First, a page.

• With Edit Contents we can call the contents of the Smart Object for editing.
  • Embed (or Convert to Linked) lets us embed a linked content and turn an embedded content into a linked one.
  • Convert to Layers causes a rasterization.

> Open the File menu.

The entry Package of the File menu packs the master file and all linked files into one folder. This ensures that no element is forgotten when the data is passed on to a third party. Linked files do not necessarily have to be embedded before the data is passed on.

Maybe it takes a little getting used to at first to extend image processing to branch documents as well, but the whole thing works very logically and is basically quite unproblematic.


We will now look at some more complex ways of transforming images or parts of images.

We don’t need to talk about Scale, Rotate, Skew, Distort and Perspective, all functions of Free Transform (cmd+T), in the Advanced Workshop.


And I also want to take a very brief look at warping.

> Hide linked Smart Object.

> Duplicate embedded Smart Object.

> Free Transform via Cmd+T, activate Warp button.

> Options bar Warp menu: Arch -24 and position vertically centered in the liquid.

Grab one of the standard warps or pull the handles and control grid lines of the warp grid yourself.

> Options bar Warp menu: Custom.

> Pull the lines and handles of the distortion grid to improve the perspective adjustment.

The possibilities offered by the Warp dialog are quite useful in many cases, but limited in some respects.

> Open exercise file 17.

Puppet Warp

One of the ways we achieve complex deformations is with the Puppet Warp function.

Working with Puppet Warp is very simple and I only mention it in the Advanced Workshop because many people don’t even have this option on their radar. You only have to do it once to understand and love it.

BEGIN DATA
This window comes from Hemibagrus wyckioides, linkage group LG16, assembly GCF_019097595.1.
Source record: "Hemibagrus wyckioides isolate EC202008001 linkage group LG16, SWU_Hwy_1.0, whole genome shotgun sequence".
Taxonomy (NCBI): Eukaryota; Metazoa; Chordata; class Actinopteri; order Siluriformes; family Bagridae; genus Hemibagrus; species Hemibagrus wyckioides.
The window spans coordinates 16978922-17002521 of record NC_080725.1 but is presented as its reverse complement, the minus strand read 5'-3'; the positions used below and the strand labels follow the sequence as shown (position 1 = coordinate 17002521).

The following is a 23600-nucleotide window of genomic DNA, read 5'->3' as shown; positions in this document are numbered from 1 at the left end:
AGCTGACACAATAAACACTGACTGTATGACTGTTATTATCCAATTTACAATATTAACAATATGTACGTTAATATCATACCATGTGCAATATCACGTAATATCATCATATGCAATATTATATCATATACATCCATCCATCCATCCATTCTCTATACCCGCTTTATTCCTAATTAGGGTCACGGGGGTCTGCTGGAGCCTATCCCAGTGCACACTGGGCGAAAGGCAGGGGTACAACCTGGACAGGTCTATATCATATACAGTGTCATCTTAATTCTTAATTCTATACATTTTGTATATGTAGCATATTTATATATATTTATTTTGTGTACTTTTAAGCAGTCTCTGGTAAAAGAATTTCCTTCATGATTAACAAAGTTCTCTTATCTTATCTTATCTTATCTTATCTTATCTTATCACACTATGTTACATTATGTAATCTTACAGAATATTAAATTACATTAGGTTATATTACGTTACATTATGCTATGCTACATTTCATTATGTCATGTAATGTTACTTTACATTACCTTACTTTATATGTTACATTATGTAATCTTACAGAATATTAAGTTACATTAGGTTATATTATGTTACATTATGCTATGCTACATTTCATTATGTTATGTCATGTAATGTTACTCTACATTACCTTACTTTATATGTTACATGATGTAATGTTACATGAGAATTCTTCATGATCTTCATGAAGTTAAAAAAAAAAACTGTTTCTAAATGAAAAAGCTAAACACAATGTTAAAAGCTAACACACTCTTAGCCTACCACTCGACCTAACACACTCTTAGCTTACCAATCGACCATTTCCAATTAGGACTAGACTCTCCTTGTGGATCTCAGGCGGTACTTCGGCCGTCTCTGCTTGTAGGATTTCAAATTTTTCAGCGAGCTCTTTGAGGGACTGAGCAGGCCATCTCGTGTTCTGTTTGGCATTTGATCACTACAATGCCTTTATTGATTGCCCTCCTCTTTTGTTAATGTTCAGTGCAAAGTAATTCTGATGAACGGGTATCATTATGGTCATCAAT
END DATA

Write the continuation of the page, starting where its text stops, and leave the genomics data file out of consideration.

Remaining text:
> Activate Lasso (Feather: 0 px) and select the thumb with a lot of white space (left).

> Layer via Copy cmd+J, Smart Object.

> Edit / Puppet Warp.

Before you start deforming the mesh, you should make a few settings in the options bar to improve the work, but also the quality of the result.

  • By choosing a warp mode you define the flexibility of the mesh. Rigid creates a rather stiff mesh, Distort a very flexible one.
  • The Density determines how many segments are used to build up the mesh. Working with few points reduces the rendering time, but the quality suffers. Many points provide the best quality, but the calculation takes a little longer.
  • The Expansion defines the width of the area in which the calculation of the transitions between deformed and non-deformed zones should take place.
  • The filigree mesh can be hidden by deactivating the Show Mesh checkbox to better observe the changes.

> Options bar: Mode Normal, Density Normal, Expansion 2 Px, Show Mesh checkbox enabled.

Let’s first set a few pins to pin down certain zones.

> Set six pins to fix the base of the thumb.

Now we place another pin at the point around which the thumb is to be rotated.

> Place pin to rotate in the center of the thumb ball.

And now we place another pin to serve as a handle point for bending the thumb.

> Set the handle point pin in the last thumb phalanx and pull it moderately to the upper right.

Photoshop automatically calculates the rotation when bending, which means that the thumb shape is recalculated as a whole and each segment is included in the calculation. The rotation value that Photoshop determines is displayed in the options bar.

The last link of the thumb could use a little tracking. The pin itself remains in position.

> Hold down the Option key and rotate the circle that appears on pin in clockwise direction.

Once we’re happy with the result, we press Enter and Photoshop renders the result.

> Hide and show thumb layer.

You see, there was no simple rotation performed, as we could do with the usual transfom command, but the different segments were affected differently by the rotation.

Let’s still take care of the index finger.

> Activate background layer.

> Select the index finger with a lot of white space (left) with the lasso.

> Layer via Copy cmd+J, Smart Object.

> Edit / Puppet Warp.

> Options bar unchanged.

> Set two to four pins to fix the finger base left and right.

> Set pin to rotate in the center of the finger base.

> Set pin in the last phalanx.

Before we bend the finger, we hide the mesh.

> Options bar: Disable Show Mesh checkbox.

> Move the pin clearly to the right.

> Temporarily hide pins by pressing the H key.

Pins can also be temporarily hidden by pressing the H key.

We see, the finger threatens to become crooked. To prevent this, we place another pin in the middle of the finger and trace it accordingly.